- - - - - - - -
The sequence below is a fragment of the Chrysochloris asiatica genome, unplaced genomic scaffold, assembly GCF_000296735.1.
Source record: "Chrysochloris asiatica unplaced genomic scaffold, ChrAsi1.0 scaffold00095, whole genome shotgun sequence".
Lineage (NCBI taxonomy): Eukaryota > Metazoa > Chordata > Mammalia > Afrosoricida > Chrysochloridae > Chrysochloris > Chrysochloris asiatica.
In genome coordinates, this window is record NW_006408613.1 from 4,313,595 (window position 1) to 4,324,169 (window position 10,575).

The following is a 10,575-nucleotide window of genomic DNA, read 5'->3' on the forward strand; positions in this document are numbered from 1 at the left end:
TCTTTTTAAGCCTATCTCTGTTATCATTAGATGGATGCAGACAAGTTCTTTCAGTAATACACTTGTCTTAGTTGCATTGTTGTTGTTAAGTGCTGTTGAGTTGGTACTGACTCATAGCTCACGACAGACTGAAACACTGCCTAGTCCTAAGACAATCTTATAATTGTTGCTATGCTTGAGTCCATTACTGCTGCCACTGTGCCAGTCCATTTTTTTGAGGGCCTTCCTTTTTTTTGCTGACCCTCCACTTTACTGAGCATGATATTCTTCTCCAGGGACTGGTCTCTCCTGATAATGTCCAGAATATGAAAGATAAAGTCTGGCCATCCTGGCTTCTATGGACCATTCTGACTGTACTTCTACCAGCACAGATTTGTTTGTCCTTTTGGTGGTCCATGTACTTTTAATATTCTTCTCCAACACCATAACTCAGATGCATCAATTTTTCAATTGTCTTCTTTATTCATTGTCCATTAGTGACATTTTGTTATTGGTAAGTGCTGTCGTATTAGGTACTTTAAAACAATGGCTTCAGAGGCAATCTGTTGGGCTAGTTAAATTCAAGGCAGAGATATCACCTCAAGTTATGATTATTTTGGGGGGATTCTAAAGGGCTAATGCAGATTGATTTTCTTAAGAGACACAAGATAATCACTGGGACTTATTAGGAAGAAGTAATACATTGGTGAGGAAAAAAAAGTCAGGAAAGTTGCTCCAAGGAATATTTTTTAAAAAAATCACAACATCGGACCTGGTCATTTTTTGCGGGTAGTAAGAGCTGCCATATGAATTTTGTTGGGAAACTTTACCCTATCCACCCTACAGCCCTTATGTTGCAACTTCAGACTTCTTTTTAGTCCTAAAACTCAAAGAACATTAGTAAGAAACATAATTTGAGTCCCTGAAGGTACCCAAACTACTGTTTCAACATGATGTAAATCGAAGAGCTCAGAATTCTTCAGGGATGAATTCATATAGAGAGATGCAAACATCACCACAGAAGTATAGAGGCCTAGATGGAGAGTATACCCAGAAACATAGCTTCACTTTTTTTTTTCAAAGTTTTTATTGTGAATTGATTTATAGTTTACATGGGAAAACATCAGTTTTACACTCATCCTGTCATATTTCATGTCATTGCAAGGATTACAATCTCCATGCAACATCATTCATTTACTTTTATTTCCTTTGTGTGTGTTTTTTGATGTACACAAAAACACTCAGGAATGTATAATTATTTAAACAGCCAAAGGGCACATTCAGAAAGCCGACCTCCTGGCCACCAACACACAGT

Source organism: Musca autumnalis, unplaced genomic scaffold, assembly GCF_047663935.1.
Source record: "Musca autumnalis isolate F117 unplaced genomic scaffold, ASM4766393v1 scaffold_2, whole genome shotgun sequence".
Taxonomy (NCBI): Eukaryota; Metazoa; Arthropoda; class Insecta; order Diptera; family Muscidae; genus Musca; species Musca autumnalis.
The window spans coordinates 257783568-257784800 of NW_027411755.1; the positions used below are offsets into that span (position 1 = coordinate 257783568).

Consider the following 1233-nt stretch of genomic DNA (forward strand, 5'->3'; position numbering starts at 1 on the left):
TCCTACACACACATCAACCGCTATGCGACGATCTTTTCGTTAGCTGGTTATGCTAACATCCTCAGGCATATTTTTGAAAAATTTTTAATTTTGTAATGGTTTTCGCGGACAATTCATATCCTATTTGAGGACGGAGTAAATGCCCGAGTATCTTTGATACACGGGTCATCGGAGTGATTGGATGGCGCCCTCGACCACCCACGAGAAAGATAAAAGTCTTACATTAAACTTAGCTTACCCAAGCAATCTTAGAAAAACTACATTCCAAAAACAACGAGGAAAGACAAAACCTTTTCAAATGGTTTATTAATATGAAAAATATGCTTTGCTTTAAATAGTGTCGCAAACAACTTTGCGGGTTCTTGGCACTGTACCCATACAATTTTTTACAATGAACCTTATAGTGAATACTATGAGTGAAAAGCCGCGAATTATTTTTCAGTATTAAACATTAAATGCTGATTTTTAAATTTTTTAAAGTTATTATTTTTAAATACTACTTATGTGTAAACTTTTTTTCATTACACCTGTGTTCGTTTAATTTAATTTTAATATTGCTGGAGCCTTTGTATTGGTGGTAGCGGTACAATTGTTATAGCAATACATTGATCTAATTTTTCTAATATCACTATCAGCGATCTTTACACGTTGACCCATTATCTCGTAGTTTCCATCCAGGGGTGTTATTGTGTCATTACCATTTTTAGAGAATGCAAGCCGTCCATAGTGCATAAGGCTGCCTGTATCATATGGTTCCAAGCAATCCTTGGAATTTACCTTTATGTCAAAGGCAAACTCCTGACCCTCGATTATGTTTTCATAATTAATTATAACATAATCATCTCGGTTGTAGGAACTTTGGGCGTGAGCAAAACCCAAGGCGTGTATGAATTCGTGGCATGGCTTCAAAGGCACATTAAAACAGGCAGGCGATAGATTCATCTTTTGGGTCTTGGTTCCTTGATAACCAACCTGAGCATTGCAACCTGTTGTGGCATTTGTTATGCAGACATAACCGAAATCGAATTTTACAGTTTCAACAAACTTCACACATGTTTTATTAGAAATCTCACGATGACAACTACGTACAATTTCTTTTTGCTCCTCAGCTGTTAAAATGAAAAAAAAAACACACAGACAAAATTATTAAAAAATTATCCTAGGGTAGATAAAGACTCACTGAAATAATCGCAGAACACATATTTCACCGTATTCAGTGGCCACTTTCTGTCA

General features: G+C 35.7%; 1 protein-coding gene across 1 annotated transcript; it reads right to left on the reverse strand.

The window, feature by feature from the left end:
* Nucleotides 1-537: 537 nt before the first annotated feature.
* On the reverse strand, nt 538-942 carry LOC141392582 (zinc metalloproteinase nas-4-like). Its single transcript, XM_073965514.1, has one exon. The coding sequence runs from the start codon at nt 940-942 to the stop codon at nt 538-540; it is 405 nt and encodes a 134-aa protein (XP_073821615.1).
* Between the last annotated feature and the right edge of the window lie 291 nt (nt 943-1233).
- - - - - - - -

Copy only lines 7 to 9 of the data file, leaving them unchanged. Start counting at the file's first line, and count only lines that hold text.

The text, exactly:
Source organism: Musca autumnalis, unplaced genomic scaffold, assembly GCF_047663935.1.
Source record: "Musca autumnalis isolate F117 unplaced genomic scaffold, ASM4766393v1 scaffold_2, whole genome shotgun sequence".
Taxonomy (NCBI): Eukaryota; Metazoa; Arthropoda; class Insecta; order Diptera; family Muscidae; genus Musca; species Musca autumnalis.